They did measure my CH - it was low (115) but I added 5lbs of calcium chloride this evening and will have a sample tested again this weekend. Was also going to add 2 lbs of CYA tomorrow...

Pool is sparkling, I'm skimming & rinsing skimmer sock 2x/day and vacuuming as needed (every 3-4 days). Pump is on a 10-hour schedule, from 10AM-8PM - is this sufficient, and does it matter whether I run during day or night?

Share this post


Link to post
Share on other sites

Wait to see what your own test kit says about the CC. I wouldn't worry about it now.

If your pool is vinyl, don't worry about the CH. Otherwise, you do need to raise it especially if you run at a lower TA level and higher CYA level (i.e. 80 and 80). A CH of around 300 ppm would work assuming your target pH is around 7.7. If you find you don't have as much of a pH rise problem and target a pH of 7.5 instead, then a higher TA or CH level is needed. Use The Pool Calculator to calculate the saturation index and don't forget to include the salt level in your calculation. A saturation index target of around -0.2 is reasonable for an SWG pool since you want to avoid scaling in the SWG cell so being slightly under-saturated is OK. This doesn't have to be perfect.

As for when to run the pump, what you have is fine but ideally you'll want the SWG to run during the day and your circulation pump to have most of the run time during the day but some at night as well (i.e. split into two on-times), but you may not be able to program your system to have circulation without the SWG being on at night so if you just have the pump running during the day then this is OK (if the SWG is on at night, then the chlorine will likely build up higher at night). In my own pool, the pump runs only during the day, but that's because I have a solar system so it has to be on then and gets more than one turnover as a result. A 10-hour schedule might be longer than you need. Do you know your turnover rate or the Gallon-Per-Minute (GPM) rate on your pump and your pool's water volume? Usually one turnover per day is sufficient, but this depends on many factors including how well water circulates in your pool (i.e. if there are dead spots).

Richard

Share this post


Link to post
Share on other sites

Will low CH potentially damage my equipment? I've added more CaCl and expect my level to be in the area of 275-325. Will confirm w/ next test.

I don't know numbers offhand, but all of my equipment - heater (rarely used), pump, filter (and IntelliChlor unit, for that matter) are all oversized for my pool, and I recall that my turnover rate is high, approx 8-10 hours.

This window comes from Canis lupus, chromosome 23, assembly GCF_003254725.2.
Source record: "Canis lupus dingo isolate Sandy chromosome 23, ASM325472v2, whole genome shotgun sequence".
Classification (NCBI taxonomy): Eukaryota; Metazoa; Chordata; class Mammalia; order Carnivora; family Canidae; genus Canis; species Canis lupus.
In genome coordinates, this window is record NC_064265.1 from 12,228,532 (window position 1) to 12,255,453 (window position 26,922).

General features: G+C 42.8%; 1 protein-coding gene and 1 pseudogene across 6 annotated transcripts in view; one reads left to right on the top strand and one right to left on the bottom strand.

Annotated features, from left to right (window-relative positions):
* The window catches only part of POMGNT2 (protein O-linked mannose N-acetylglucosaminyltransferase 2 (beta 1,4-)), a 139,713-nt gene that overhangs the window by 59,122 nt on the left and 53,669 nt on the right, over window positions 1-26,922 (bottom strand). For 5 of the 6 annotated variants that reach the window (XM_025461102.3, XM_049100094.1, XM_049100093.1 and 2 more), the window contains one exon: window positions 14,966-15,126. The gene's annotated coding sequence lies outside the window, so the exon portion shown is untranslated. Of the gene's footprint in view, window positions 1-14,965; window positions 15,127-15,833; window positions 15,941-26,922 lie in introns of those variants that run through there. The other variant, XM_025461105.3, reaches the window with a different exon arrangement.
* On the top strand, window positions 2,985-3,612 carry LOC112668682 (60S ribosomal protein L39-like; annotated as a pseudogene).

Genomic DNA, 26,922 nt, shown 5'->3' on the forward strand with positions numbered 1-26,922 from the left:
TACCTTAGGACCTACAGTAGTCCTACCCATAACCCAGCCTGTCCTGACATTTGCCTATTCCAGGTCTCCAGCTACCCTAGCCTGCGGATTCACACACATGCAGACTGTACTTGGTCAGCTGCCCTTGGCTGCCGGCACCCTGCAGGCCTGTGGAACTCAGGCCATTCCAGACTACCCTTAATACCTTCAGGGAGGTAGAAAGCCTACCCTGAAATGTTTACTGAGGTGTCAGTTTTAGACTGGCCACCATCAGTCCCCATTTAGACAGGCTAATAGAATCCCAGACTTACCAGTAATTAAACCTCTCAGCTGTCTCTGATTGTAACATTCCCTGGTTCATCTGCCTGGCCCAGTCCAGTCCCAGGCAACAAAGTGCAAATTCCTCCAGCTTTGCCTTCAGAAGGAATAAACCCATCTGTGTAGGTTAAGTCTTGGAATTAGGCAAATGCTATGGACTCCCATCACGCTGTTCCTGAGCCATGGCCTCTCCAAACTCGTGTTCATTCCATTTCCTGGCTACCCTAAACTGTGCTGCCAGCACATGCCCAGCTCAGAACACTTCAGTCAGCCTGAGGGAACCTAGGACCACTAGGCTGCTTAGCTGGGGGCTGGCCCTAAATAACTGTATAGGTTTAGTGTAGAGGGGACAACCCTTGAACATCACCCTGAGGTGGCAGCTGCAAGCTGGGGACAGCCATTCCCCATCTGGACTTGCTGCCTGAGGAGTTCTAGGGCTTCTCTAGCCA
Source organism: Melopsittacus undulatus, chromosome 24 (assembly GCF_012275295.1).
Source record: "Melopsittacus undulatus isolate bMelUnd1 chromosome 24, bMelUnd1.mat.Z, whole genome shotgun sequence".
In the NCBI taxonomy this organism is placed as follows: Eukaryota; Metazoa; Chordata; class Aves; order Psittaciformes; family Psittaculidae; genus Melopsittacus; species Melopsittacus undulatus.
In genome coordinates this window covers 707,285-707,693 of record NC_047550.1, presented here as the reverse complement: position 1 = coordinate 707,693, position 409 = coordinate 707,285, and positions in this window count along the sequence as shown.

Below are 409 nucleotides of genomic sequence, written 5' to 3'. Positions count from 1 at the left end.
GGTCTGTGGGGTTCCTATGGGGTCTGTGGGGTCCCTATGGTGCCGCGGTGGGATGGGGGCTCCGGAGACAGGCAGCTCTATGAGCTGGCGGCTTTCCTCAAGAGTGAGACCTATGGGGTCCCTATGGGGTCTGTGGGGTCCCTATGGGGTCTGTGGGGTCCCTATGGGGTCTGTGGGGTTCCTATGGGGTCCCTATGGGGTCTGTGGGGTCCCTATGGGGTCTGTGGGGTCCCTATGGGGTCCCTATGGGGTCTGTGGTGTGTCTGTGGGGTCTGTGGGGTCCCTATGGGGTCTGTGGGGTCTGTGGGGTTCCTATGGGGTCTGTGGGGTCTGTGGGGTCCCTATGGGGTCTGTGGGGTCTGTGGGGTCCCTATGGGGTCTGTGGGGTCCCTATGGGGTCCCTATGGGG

Pool temp is 66F, hoping it reaches 75F+ over the next week so we can finally get in!

I deeply appreciate all of your advice - and will have more questions coming!

Share this post


Link to post
Share on other sites

The CH, along with TA and pH, saturate the water with calcium carbonate. It's purpose is primarily to prevent pitting and erosion of pool plaster (and grout). It doesn't help protect corrosion of equipment very much (it's a debated topic as shown here but the idea that saturation of calcium carbonate forms a protective layer for metal isn't widely held anymore); low pH (mostly below 7.0) in the presence of an oxidizer such as dissolved oxygen or chlorine is what corrodes metal, pump seals, etc. High oxidizer levels are also more corrosive, but in a pool with CYA in it the effective oxidizer level is relatively low (though much higher than in water without chlorine). If the water is over-saturated with calcium carbonate, then it has the potential to cloud or form scale, though the water has to be fairly over-saturated before this occurs in a non-SWG pool. In an SWG pool, the pH at the plate that is generating hydrogen gas gets fairly high so scale can form. This is partially mitigated by a reversal of the polarity of the plates that is done every so often by the SWG system and that causes any scale to dissolve and flake off as the area around the chlorine generating plate is acidic.

It sounds like you've got a plaster/gunite pool, not vinyl or fiberglass. So the Calcium Chloride bringing your CH in line is good.

Share this post


Link to post
Share on other sites

Actually, it's a vinyl pool, so I may have screwed up. I haven't had CH tested since I added some more CaCl two nights ago, but I'm guessing it's now in the 250-300 range.

Share this post


Link to post
Share on other sites

You didn't screw up -- you just added calcium that you didn't need to add (or at least not that much). Don't worry about it.

Share this post


Link to post
Share on other sites

Took a dip after putting the kids to bed. A bit chilly (70F) but opened the pool a month ago and couldn't wait any longer. Should warm up quickly - located in the half walk-out, w/ masonry walls on two sides and a SSW exposure. Richard, thanks so much for your time and advice - I've put it to good use! Ordering the Taylor kit tomorrow...

- Joe

Share this post


Link to post
Share on other sites
Actually, it's a vinyl pool, so I may have screwed up. I haven't had CH tested since I added some more CaCl two nights ago, but I'm guessing it's now in the 250-300 range.